The RDX was the least sporty of the competitors. It was certainly nice, though Acura's True Touchpad would certainly take some getting used to. Ultimately, though, it wasn't sporty enough for me, and the one I was looking at didn't have a key feature that I "need" - a heated steering wheel (🎻 <-- world's smallest violin). The '15 Macan S was easily the most fun to drive, but it was out of warranty, and a platinum extended warranty was going to run me ~$3,000. Given that some of the V6 Macans have experienced an oil leak at the timing cover, which is an engine-out repair (o_O), I ultimately had to pass on it. The Stelvio, while a lot of fun to drive (I'd put it second on this list for FTD factor), felt cheap on the inside. There also seemed to be a LOT of turbo lag. And while the base Macan had all the goodies I wanted, the 2.0 engine left a lot to be desired. I did consider getting it and then getting an APR tune, but then I'd run into potential warranty issues.

So I ended up with the XC60, to which I'll be adding the Polestar tune tomorrow. The one I got is spec'd out nearly perfectly for me; the only two things I wish it had are heated rear seats and red paint. Otherwise, though, it fits my needs quite well. It's got more luxuries than I need, and even without the Polestar tune it's been sporty and quick enough for my purposes. I do wish it were slightly lower and had wider tires, but both of those seem accomplishable without much trouble.
 

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One important thing to note, each one of those other cars comes with TWO functioning keys. Oh the luxury!

Kidding, kidding...

More seriously - I think a Macan is the best car in this category, but the total cost of ownership is substantially higher, even if the sticker price is comparable.
 

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CR's data should be interpreted with a grain of salt. You'll sometime see them do something like declare 2019 and 2021 unreliable whereas 2020 is ok. Survey data had understandable error and there are minor fluctuations that they over interpret.

Also, the error rate for vehicles in the first few years of production is low so that rankings are not always meaningful.

All that said, I trust CR way more than anecdotal comments on enthusiast forums.

Yeah, no source of comprehensive automotive reliability data is perfect, but CR is probably the best consistent source. The general rule of thumb is that the back end of a model run is typically more reliable since the automaker has millions of miles of the previous model years to learn about issues and remedy them in the supply chain or in manufacturing. Warranty expense-per-unit-sold analysis on varying vehicle ages tends to support this general idea. But you usually don't want the absolute last model year of a production cycle either.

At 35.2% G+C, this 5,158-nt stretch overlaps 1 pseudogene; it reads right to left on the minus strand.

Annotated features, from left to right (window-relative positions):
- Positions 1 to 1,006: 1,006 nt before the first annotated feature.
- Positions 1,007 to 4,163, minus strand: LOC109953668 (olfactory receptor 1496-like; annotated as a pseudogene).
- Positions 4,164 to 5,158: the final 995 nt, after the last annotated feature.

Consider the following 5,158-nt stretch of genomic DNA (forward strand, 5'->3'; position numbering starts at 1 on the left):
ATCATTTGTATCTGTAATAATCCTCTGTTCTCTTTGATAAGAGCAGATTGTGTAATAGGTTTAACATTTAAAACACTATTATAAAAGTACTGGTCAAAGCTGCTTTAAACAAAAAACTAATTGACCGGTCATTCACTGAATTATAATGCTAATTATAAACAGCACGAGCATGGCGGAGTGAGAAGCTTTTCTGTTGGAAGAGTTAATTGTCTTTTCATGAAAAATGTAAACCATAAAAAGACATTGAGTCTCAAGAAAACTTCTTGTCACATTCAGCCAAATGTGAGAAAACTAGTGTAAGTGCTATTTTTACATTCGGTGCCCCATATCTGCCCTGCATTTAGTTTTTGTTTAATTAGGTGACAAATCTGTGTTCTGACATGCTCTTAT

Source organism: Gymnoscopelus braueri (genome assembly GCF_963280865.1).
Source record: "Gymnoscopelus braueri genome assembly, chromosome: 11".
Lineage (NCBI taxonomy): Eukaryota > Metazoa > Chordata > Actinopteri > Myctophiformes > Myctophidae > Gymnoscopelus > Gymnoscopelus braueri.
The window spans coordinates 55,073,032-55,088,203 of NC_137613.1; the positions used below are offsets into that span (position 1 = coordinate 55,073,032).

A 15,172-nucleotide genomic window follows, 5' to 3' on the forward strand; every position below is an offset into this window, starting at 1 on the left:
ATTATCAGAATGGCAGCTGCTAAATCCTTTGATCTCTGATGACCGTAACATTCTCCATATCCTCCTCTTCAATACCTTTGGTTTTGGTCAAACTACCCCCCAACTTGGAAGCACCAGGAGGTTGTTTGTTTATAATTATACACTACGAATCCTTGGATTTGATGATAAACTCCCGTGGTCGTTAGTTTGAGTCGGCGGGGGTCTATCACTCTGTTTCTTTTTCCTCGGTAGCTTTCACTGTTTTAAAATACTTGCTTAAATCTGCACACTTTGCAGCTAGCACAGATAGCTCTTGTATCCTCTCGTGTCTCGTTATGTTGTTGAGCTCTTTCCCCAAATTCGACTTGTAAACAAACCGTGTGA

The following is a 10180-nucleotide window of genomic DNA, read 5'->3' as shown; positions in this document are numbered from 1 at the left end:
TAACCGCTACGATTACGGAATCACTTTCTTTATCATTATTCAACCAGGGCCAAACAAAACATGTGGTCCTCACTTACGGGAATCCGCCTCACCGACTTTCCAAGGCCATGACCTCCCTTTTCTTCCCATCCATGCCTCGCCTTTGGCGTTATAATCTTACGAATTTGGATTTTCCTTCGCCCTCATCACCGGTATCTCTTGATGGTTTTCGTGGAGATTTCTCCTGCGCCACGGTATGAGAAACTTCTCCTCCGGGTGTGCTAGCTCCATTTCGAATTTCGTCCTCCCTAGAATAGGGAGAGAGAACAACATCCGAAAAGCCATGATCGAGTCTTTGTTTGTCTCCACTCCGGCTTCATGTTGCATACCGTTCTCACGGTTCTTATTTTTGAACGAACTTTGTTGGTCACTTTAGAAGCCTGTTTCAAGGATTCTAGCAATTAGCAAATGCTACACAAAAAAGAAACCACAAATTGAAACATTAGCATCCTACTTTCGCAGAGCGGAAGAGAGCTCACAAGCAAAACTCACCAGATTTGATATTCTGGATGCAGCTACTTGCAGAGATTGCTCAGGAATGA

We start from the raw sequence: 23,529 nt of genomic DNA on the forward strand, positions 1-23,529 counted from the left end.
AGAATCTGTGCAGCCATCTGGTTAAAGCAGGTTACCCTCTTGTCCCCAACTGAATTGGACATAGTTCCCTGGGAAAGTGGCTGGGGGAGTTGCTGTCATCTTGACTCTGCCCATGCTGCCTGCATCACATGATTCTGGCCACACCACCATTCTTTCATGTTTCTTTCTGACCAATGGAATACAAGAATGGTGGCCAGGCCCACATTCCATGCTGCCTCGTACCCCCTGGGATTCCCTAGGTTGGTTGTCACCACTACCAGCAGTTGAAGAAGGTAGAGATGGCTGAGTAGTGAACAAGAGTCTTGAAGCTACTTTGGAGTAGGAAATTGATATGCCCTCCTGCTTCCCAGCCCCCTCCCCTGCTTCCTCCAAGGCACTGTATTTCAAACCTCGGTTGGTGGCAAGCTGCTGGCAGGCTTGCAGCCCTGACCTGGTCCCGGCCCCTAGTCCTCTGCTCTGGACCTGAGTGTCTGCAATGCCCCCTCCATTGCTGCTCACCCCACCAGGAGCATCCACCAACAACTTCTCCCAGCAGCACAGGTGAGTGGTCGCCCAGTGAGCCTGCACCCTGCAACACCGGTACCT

I've seen some vehicles where extreme cost cutting really hurts vehicle reliability. I remember some data with a car that was on its 11th model year. That thing gotten sooooooo long in the tooth, that by its last year there were some really draconian cost cutting happening to make the margins work on such an old busted car. You don't want the absolute last model year of a long-tail dog either.

Anyway, for people that want max-reliability, I usually advise them to purchase a car that is older in the model cycle; but to avoid any model year that might have had a major powertrain refresh. This way their likelihood of having the car serviced is lower, and they can treat their car like a boring, but reliable appliance.

But for people that want a bit more cutting edge stuff, they should lease a car that is in its second model year. That first model year usually has the most amount of learning to be applied.

I remember a story where a bunch of cars on a brand new run kept having leaks near the dipstick hole. Cars were coming in with like 500 miles on the odometer with the owners complaining about oil stains in their garage. Engineering eventually isolated the leak to the dipstick hole; it was not a leak due to the obvious culprits of the oil filter housing or oil pan gasket. In true victim blaming fashion, the first theory was that a bunch of unconnected customers were aggressively checking their oil levels and jamming their dipsticks back in. Lolz.

On these affected cars it literally looked like someone bent the dipstick away from the block causing weird stress and a crack on the dipstick hole housing. It took some unfortunate guy weeks of extra digging to sort this out, but he was like amazed when he finally found the root cause. Anyway they fixed it the next model year and never spoke of this issue again. Just had a few thousand unhappy customers in year 1.